An Introduction to Mathematical Modeling


Author: Edward A. Bender
Publisher: Courier Corporation
ISBN: 0486137120
Category: Mathematics
Page: 272
View: 514

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Accessible text features over 100 reality-based examples pulled from the science, engineering, and operations research fields. Prerequisites: ordinary differential equations, continuous probability. Numerous references. Includes 27 black-and-white figures. 1978 edition.

Music by the Numbers

From Pythagoras to Schoenberg
Author: Eli Maor
Publisher: Princeton University Press
ISBN: 1400889898
Category: Mathematics
Page: 176
View: 4302

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How music has influenced mathematics, physics, and astronomy from ancient Greece to the twentieth century Music is filled with mathematical elements, the works of Bach are often said to possess a math-like logic, and Igor Stravinsky said "musical form is close to mathematics," while Arnold Schoenberg, Iannis Xenakis, and Karlheinz Stockhausen went further, writing music explicitly based on mathematical principles. Yet Eli Maor argues that music has influenced math at least as much as math has influenced music. Starting with Pythagoras, proceeding through the work of Schoenberg, and ending with contemporary string theory, Music by the Numbers tells a fascinating story of composers, scientists, inventors, and eccentrics who played a role in the age-old relationship between music, mathematics, and the sciences, especially physics and astronomy. Music by the Numbers explores key moments in this history, particularly how problems originating in music have inspired mathematicians for centuries. Perhaps the most famous of these problems is the vibrating string, which pitted some of the greatest mathematicians of the eighteenth century against each other in a debate that lasted more than fifty years and that eventually led to the development of post-calculus mathematics. Other highlights in the book include a comparison between meter in music and metric in geometry, complete with examples of rhythmic patterns from Bach to Stravinsky, and an exploration of a suggestive twentieth-century development: the nearly simultaneous emergence of Einstein's theory of relativity and Schoenberg's twelve-tone system. Weaving these compelling historical episodes with Maor's personal reflections as a mathematician and lover of classical music, Music by the Numbers will delight anyone who loves mathematics and music.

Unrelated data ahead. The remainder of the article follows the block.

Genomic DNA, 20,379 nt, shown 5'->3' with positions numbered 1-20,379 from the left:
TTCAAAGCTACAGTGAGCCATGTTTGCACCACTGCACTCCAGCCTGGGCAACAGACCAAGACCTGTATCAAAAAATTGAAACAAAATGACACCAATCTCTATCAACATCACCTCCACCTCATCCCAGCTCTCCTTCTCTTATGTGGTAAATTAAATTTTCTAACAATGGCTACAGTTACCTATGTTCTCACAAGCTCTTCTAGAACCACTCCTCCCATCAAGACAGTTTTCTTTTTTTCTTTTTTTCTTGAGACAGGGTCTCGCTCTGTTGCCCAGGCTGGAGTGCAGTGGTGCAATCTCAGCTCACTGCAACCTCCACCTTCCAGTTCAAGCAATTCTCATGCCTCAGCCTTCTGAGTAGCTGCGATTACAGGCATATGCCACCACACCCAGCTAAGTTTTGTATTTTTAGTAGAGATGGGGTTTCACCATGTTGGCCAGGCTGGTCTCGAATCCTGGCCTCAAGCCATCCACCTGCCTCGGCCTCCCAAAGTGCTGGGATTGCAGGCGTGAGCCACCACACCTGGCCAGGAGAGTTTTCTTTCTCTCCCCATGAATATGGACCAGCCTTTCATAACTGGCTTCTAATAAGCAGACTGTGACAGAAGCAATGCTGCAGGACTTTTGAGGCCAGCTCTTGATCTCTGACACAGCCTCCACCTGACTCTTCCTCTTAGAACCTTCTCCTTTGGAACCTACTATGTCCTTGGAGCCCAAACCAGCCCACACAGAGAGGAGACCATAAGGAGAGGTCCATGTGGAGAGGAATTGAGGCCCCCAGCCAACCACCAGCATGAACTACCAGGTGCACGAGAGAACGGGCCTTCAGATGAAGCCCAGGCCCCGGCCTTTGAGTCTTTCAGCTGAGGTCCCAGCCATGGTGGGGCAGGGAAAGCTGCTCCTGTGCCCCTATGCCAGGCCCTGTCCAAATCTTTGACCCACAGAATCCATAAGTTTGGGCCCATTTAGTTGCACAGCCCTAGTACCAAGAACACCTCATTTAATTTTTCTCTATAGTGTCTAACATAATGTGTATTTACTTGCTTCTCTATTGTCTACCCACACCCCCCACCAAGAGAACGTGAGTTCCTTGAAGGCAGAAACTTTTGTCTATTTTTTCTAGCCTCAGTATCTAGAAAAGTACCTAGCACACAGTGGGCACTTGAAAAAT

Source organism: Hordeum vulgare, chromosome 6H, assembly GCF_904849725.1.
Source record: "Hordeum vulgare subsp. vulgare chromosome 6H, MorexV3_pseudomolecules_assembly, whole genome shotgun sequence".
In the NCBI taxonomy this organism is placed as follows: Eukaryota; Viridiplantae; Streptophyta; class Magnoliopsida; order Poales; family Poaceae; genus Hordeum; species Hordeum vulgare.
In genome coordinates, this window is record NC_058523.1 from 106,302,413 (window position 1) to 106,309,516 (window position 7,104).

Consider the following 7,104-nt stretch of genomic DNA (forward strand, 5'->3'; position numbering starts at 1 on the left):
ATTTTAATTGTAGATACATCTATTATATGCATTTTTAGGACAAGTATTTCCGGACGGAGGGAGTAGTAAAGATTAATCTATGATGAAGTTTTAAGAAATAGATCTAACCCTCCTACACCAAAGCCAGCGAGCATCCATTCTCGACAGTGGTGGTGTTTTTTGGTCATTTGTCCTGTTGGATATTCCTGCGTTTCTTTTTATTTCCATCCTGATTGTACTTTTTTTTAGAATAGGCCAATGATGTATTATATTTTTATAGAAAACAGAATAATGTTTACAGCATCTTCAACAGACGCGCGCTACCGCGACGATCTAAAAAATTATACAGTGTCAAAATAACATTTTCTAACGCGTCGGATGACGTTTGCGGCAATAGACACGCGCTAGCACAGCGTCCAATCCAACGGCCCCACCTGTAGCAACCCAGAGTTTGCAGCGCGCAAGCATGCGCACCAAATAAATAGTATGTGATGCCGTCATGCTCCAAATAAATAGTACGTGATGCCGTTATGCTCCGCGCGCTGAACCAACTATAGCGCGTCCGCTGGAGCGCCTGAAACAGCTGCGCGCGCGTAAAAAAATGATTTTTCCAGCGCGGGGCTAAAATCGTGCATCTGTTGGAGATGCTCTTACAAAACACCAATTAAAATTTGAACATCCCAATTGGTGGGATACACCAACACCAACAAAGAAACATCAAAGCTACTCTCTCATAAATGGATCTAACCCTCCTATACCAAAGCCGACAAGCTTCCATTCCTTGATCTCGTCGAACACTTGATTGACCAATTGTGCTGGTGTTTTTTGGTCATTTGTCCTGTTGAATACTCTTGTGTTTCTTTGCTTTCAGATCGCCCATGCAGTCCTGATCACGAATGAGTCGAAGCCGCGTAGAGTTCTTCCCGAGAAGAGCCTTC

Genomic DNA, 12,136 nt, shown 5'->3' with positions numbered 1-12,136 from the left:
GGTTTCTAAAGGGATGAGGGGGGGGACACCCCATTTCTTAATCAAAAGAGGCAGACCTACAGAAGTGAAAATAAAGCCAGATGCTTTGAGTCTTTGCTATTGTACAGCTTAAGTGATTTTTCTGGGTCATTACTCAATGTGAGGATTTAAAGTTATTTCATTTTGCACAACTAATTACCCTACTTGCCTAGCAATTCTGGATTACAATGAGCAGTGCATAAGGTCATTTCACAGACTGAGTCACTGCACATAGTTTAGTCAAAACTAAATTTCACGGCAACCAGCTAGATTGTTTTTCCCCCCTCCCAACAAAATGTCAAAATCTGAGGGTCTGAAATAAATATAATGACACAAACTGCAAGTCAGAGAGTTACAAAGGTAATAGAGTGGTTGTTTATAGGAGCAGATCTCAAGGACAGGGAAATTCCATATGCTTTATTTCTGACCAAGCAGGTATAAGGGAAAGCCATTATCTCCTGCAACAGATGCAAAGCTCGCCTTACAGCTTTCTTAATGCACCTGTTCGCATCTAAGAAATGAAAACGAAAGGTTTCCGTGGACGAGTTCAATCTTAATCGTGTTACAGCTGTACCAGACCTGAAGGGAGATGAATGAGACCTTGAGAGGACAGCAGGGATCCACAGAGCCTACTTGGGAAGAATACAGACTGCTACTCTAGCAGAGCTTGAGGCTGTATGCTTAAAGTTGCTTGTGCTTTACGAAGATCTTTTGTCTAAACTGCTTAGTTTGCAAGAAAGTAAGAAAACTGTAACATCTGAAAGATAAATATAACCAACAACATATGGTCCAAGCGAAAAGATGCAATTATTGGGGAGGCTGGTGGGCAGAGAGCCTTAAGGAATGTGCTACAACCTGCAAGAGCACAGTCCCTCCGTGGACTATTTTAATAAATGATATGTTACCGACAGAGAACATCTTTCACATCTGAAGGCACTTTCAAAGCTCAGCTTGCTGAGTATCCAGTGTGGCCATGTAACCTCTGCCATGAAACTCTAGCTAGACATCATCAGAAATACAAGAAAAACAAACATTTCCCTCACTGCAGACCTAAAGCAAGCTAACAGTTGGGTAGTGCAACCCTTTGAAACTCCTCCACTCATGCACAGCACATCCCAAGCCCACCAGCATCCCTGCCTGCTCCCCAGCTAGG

Reverse Mathematics

Proofs from the Inside Out
Author: John Stillwell
Publisher: Princeton University Press